The Results of a 64 Million Times Sharper Scan of the Mouse Brain

Results of a Million Times Sharper Scan of the Mouse Brain
Results of a Million Times Sharper Scan of the Mouse Brain

On the 50th anniversary of American chemist Pal Laterbur's description of the first magnetic resonance imaging (MRI), scientists commemorated this important medical event with the sharpest scans of a mouse brain ever.

Scientists from the University of Tennessee Health Science Center, the University of Tennessee, the University of Pennsylvania, the University of Pittsburgh, and Indiana University, working with researchers from Duke University's Center for In Vivo Microscopy, have created MRI images 64 million times sharper than currently possible.

Each voxel, a 3D representation of a pixel, measured just 5 microns, or 5.000ths of a millimeter, in this MRI's ability to capture such detailed images. This means that current MRI equipment can detect some conditions, such as brain tumors, but can go beyond such a clear image to show organization and much more complex connections.

Such fine-grained imaging will help explain how the brain changes with age, food, and neurodegenerative disorders like Alzheimer's, according to the researchers.

Different Views on Neurodegenerative Diseases

"This is something that really enables," said lead author G. Allan Johnson, professor of radiology, physics, and biomedical engineering at Duke. We may begin to approach neurodegenerative diseases in a completely different way.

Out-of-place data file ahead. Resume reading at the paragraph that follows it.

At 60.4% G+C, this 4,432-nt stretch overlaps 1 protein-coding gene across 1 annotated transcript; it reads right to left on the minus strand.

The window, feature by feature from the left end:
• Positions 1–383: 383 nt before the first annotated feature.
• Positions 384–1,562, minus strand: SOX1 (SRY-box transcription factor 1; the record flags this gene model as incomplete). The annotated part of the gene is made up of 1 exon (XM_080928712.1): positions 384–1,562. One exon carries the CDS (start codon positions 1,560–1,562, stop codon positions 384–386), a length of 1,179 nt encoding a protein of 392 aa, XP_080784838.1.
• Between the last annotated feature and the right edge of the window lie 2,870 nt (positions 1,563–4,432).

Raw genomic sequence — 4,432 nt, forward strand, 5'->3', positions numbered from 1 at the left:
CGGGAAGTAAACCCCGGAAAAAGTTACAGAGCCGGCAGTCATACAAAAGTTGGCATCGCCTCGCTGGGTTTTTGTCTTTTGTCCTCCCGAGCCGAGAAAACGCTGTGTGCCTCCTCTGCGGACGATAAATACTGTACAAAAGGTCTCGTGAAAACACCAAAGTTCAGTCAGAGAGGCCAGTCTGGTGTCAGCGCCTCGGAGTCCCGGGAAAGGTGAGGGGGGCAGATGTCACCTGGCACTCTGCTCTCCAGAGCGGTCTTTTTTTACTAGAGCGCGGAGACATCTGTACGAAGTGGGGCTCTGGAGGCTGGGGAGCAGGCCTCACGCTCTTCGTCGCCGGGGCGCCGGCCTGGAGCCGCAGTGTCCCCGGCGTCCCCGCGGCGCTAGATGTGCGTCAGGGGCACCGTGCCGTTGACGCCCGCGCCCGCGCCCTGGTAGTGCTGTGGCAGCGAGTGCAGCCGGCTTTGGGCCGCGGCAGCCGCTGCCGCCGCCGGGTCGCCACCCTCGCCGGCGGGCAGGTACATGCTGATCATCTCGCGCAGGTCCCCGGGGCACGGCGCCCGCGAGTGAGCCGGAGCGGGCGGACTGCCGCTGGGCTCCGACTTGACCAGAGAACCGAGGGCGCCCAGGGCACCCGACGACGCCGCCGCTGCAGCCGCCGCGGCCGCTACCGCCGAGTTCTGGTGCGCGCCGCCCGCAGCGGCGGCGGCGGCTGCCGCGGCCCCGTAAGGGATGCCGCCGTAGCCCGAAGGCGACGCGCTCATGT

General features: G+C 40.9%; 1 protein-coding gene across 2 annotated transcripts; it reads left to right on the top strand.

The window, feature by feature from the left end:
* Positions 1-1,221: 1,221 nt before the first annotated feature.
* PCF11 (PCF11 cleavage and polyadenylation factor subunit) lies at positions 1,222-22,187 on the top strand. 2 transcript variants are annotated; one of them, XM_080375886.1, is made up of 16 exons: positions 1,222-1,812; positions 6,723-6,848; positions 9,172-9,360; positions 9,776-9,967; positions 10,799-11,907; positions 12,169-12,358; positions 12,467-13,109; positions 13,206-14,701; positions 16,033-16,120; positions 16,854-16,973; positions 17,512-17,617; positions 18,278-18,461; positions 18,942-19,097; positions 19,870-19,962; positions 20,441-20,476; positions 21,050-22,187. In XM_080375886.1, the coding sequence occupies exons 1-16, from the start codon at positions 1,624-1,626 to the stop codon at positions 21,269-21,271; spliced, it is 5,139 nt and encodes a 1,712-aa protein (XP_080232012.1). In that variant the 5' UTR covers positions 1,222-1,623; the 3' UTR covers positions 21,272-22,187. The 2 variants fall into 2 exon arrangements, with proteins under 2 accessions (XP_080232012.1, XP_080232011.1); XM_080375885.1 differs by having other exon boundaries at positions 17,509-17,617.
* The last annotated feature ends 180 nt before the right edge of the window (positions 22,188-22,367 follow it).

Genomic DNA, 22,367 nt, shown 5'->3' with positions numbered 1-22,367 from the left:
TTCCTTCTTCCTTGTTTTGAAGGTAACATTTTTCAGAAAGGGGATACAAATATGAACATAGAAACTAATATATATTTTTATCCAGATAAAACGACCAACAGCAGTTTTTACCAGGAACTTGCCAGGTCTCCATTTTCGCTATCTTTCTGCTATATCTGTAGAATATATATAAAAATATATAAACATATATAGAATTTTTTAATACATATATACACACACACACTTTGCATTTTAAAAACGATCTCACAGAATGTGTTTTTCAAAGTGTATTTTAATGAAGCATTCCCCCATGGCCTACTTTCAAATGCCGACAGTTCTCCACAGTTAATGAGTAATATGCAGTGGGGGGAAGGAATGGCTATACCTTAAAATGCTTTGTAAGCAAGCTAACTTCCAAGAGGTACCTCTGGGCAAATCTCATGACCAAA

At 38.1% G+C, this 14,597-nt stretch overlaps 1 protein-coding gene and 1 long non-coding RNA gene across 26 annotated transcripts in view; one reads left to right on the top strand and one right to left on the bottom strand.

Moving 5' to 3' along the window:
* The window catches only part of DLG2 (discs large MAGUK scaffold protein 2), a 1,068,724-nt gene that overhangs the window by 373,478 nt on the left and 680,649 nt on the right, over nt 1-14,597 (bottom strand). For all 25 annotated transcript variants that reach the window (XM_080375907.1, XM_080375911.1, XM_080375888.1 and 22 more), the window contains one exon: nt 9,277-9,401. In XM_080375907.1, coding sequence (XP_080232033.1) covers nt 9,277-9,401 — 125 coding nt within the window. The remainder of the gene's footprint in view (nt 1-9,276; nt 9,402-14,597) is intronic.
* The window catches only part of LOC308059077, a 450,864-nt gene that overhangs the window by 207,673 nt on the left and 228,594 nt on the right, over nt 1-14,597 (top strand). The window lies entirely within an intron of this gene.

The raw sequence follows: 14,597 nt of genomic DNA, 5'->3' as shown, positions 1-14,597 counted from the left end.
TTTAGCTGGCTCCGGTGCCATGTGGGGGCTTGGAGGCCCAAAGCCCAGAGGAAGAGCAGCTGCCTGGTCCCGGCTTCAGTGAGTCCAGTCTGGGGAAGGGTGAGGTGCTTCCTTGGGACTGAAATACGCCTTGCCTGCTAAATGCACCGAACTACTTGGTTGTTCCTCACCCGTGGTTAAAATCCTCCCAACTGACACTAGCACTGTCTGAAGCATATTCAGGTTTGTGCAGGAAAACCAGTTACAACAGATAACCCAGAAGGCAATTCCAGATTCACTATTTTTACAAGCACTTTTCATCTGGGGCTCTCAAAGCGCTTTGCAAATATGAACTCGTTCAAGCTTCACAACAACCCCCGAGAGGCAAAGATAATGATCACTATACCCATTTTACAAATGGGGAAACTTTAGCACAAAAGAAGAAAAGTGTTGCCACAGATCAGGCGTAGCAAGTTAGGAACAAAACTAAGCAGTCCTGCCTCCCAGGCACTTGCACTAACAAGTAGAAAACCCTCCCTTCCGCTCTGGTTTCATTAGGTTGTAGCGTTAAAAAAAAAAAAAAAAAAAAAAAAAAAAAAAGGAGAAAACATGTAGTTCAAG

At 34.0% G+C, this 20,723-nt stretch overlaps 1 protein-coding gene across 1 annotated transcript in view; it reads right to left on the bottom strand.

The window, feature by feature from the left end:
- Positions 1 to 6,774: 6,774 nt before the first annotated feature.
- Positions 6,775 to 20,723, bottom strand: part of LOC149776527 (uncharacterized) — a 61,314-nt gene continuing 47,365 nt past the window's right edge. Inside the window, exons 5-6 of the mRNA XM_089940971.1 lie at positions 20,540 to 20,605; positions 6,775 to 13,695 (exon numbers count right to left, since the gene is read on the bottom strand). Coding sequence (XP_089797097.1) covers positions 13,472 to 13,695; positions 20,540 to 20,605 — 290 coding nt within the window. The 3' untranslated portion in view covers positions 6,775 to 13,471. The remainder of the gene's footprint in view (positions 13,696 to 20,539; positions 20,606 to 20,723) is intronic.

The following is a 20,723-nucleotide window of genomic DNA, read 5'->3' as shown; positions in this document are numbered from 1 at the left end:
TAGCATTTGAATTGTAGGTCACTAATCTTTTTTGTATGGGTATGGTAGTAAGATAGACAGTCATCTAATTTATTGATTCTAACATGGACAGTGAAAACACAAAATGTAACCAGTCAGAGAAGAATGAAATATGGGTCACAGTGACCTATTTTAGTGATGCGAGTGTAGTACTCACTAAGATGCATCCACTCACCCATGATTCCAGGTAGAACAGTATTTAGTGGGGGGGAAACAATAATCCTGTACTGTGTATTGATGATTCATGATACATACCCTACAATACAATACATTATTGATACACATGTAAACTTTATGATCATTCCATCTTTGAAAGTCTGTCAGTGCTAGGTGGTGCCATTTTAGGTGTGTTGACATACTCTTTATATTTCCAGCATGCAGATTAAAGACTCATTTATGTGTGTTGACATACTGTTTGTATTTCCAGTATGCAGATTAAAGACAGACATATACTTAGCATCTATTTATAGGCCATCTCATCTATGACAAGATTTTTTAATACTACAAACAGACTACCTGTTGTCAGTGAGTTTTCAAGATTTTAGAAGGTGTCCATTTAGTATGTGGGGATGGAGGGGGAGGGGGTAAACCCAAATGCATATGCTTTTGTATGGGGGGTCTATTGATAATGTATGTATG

This MRI resolution is the result of nearly 40 years of effort at the In Vivo Microscopy Center and has only been possible thanks to some amazing technology. To record a single mouse brain, the scientists used a powerful 9,4-Tesla magnet (clinical MRIs typically have 1,5 to 3-Tesla magnets), an array of gradient coils 100 times more powerful than conventional scans, and a supercomputer 800 computer. They used computers.

Also, after the MRI images were completed, the researchers used light sheet microscopy to scan the brain tissue. By labeling specific cell populations, the researchers were able to follow the development of neurodegenerative disorders over time.

Using sets of mice of varying age and genetic makeup, the researchers were able to observe how the connectivity of the animal's entire brain changed over time, and how certain parts, such as the memory-related subiculum, changed significantly more than other regions. The images were also able to show how neural networks are destroyed by Alzheimer's disease.

The study paves the way for further technical advances to capture the human brain in such detail; this will give researchers better insight into how tissue changes with aging and what treatments might be helpful to prevent degeneration.

According to the study, funded by the National Institute on Aging, animals can live up to 25% longer with minor dietary and medication changes, Johnson said. So are their brains still intact during this long lifetime? They may still be able to solve puzzles. But will they be able to do Sudoku even though they live 25% longer? Additionally, we can now examine it. And when we do, we can easily apply that to the human condition.



Günceleme: 01/05/2023 14:55

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